Skip to main content

The effectiveness of marijuana in suppressing chronic pain, reducing nausea in chemotherapy patients and controlling muscle spasms, among other things, has allowed proponents to label the narcotic as a medicine.

That branding is now paying dividends for drug retailers in Vancouver, where a growing number of pot shops are opening, billing themselves as "medical marijuana dispensaries."

But marijuana is not a medicine, it is not approved by Health Canada and the way research is trending, it will never get that coveted designation.

Story continues below advertisement

Across Canada, doctors may prescribe it for cancer patients and others with pain when conventional therapeutic options fail. But medical professional organizations such as the College of Physicians and Surgeons of B.C. are struggling with how to regulate it, because doctors know that marijuana use comes with health risks.

While medical professionals are carefully reflecting on the health implications of more liberal marijuana laws, however, dope retail stores are opening up in Vancouver like saloons in a gold-rush town. A few months ago there were 20; now there are more than 80.

The City of Vancouver is about to hold public hearings into the regulation of medical marijuana dispensaries, but Mayor Gregor Robertson makes it sound as though the big concern is just coming up with a new class of business licence to control where the outlets are located.

"As a city, we just can't let these shops be everywhere all over town," he said recently. "And certainly we don't want them close to schools."

No, we certainly don't, and here's why: Medical research is increasingly indicating marijuana use can be damaging to your health, especially if you are young.

A study published April 16 in the Journal of Neuroscience suggests that even moderate use of marijuana can lead to changes in the brain. The researchers used magnetic resonance imaging to compare the brains of 18- to 25-year-olds.

"The nucleus accumbens – a brain region known to be involved in reward processing – was larger and altered in its shape and structure in the marijuana users compared [with] non-users," EurekAlert!, an online science news service, reported in describing the study.

Story continues below advertisement

In 2013, Northwestern Medicine published a study in Schizophrenia Bulletin stating that teens who were heavy marijuana users (smoking daily for three years) showed brain abnormalities in which structures related to memory shrank and collapsed.

A 2009 study by the Fred Hutchinson Cancer Research Center in Seattle found that being a marijuana smoker was associated with a 70-per-cent increased risk of testicular cancer and "the elevated risk … was associated with marijuana use prior to age 18." It was suspected that boys who smoked during puberty were especially at risk.

In April, a study published in the Journal of the American Heart Association reported that marijuana use was associated with "cardiovascular complications" among young and middle-aged adults in France. We're talking here about 34-year-olds having heart attacks.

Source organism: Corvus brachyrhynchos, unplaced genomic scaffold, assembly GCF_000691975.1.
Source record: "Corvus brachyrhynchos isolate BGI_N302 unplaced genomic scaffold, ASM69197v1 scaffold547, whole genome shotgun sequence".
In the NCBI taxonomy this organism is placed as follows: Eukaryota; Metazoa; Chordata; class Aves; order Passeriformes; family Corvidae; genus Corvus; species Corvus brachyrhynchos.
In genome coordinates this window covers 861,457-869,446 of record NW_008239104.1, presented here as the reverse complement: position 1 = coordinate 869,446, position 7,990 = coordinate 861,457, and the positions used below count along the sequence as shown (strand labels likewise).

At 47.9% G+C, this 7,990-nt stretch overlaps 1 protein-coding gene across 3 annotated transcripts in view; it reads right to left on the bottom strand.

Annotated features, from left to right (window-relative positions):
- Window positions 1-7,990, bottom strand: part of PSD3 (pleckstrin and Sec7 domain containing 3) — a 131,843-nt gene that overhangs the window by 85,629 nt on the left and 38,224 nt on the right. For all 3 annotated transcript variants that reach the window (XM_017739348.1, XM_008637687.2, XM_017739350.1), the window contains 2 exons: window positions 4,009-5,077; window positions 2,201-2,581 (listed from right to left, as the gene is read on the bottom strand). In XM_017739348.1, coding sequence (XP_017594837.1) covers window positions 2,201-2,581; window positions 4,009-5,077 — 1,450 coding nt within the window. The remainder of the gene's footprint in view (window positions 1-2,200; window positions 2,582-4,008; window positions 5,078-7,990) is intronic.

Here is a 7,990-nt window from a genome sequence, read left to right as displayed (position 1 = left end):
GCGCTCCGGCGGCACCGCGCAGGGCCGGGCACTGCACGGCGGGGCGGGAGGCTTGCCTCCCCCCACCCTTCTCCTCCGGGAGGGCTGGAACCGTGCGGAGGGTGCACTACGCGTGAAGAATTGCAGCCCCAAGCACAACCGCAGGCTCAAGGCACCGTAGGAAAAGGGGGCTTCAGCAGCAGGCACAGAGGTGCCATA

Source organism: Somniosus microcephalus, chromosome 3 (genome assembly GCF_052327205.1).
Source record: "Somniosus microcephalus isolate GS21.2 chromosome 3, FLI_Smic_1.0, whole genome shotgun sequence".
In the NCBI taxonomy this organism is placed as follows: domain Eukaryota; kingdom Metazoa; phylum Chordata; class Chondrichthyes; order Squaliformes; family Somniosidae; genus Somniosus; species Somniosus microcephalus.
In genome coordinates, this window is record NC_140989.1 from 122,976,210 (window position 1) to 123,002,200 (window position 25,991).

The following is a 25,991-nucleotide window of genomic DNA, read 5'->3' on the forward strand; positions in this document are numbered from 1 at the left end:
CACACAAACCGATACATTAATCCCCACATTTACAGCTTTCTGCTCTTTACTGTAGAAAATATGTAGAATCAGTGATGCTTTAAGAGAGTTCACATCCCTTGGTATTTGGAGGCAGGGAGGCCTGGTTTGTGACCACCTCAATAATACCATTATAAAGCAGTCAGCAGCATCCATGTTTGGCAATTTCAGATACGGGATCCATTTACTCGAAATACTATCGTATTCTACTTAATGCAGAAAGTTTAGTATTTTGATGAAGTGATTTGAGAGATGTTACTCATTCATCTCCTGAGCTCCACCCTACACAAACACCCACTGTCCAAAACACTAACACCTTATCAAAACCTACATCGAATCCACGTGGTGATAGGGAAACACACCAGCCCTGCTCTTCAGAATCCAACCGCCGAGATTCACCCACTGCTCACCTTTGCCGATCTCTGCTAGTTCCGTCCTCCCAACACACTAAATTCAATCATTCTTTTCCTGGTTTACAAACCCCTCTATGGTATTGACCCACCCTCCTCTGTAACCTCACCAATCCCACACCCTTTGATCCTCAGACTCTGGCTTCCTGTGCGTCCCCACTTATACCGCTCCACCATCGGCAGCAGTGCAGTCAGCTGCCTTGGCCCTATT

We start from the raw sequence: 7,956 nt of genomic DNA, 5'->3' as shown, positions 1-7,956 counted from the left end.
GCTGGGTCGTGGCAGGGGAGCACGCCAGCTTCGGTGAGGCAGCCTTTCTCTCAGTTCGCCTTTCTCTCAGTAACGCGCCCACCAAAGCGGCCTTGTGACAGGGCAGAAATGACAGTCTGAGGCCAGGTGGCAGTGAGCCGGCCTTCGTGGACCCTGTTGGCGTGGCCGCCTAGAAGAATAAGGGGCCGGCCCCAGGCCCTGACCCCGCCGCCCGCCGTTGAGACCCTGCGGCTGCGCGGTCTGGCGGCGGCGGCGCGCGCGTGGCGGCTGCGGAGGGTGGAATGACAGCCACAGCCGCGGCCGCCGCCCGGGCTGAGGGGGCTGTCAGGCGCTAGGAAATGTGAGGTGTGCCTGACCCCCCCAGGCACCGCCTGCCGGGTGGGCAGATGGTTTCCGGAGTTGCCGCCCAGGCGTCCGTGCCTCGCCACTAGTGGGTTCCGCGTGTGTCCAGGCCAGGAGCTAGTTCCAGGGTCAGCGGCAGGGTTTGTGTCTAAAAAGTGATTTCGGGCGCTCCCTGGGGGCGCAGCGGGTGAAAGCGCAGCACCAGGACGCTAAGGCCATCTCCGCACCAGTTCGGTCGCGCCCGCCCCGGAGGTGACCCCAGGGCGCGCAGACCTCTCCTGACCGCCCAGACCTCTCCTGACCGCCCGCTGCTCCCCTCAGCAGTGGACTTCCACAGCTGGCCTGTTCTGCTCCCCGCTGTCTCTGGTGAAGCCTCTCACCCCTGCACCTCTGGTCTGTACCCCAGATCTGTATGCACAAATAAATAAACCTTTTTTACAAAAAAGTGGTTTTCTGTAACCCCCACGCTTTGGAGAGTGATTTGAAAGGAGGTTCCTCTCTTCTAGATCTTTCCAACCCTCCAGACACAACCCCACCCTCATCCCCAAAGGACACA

"The general public thinks marijuana is harmless, but information revealing the potential health dangers of marijuana use needs to be disseminated to the public, policymakers and health-care providers," Dr. Emilie Jouanjus, lead author of the study, said in a statement.

In 2009, the journal Chemical Research in Toxicology published a study that said marijuana smoke caused more damage to cells and DNA than tobacco smoke. And last November, preliminary research presented at the American Heart Association's Scientific Sessions stated that breathing second-hand marijuana smoke can be just as damaging to your heart and blood vessels as second-hand cigarette smoke.

Marijuana has beneficial uses, as patients who use it to treat chronic pain can attest, but there are big health risks, too, and that fact shouldn't be obscured by a storefront sign that claims a drug shop is a medical dispensary.

Report an error Editorial code of conduct
Due to technical reasons, we have temporarily removed commenting from our articles. We hope to have this fixed soon. Thank you for your patience. If you are looking to give feedback on our new site, please send it along to feedback@globeandmail.com. If you want to write a letter to the editor, please forward to letters@globeandmail.com.

Welcome to The Globe and Mail’s comment community. This is a space where subscribers can engage with each other and Globe staff. Non-subscribers can read and sort comments but will not be able to engage with them in any way. Click here to subscribe.

If you would like to write a letter to the editor, please forward it to letters@globeandmail.com. Readers can also interact with The Globe on Facebook and Twitter .

Welcome to The Globe and Mail’s comment community. This is a space where subscribers can engage with each other and Globe staff. Non-subscribers can read and sort comments but will not be able to engage with them in any way. Click here to subscribe.

If you would like to write a letter to the editor, please forward it to letters@globeandmail.com. Readers can also interact with The Globe on Facebook and Twitter .

Welcome to The Globe and Mail’s comment community. This is a space where subscribers can engage with each other and Globe staff.

We aim to create a safe and valuable space for discussion and debate. That means:

  • Treat others as you wish to be treated
  • Criticize ideas, not people
  • Stay on topic
  • Avoid the use of toxic and offensive language
  • Flag bad behaviour

Comments that violate our community guidelines will be removed.

Read our community guidelines here

Discussion loading ...

To view this site properly, enable cookies in your browser. Read our privacy policy to learn more.
How to enable cookies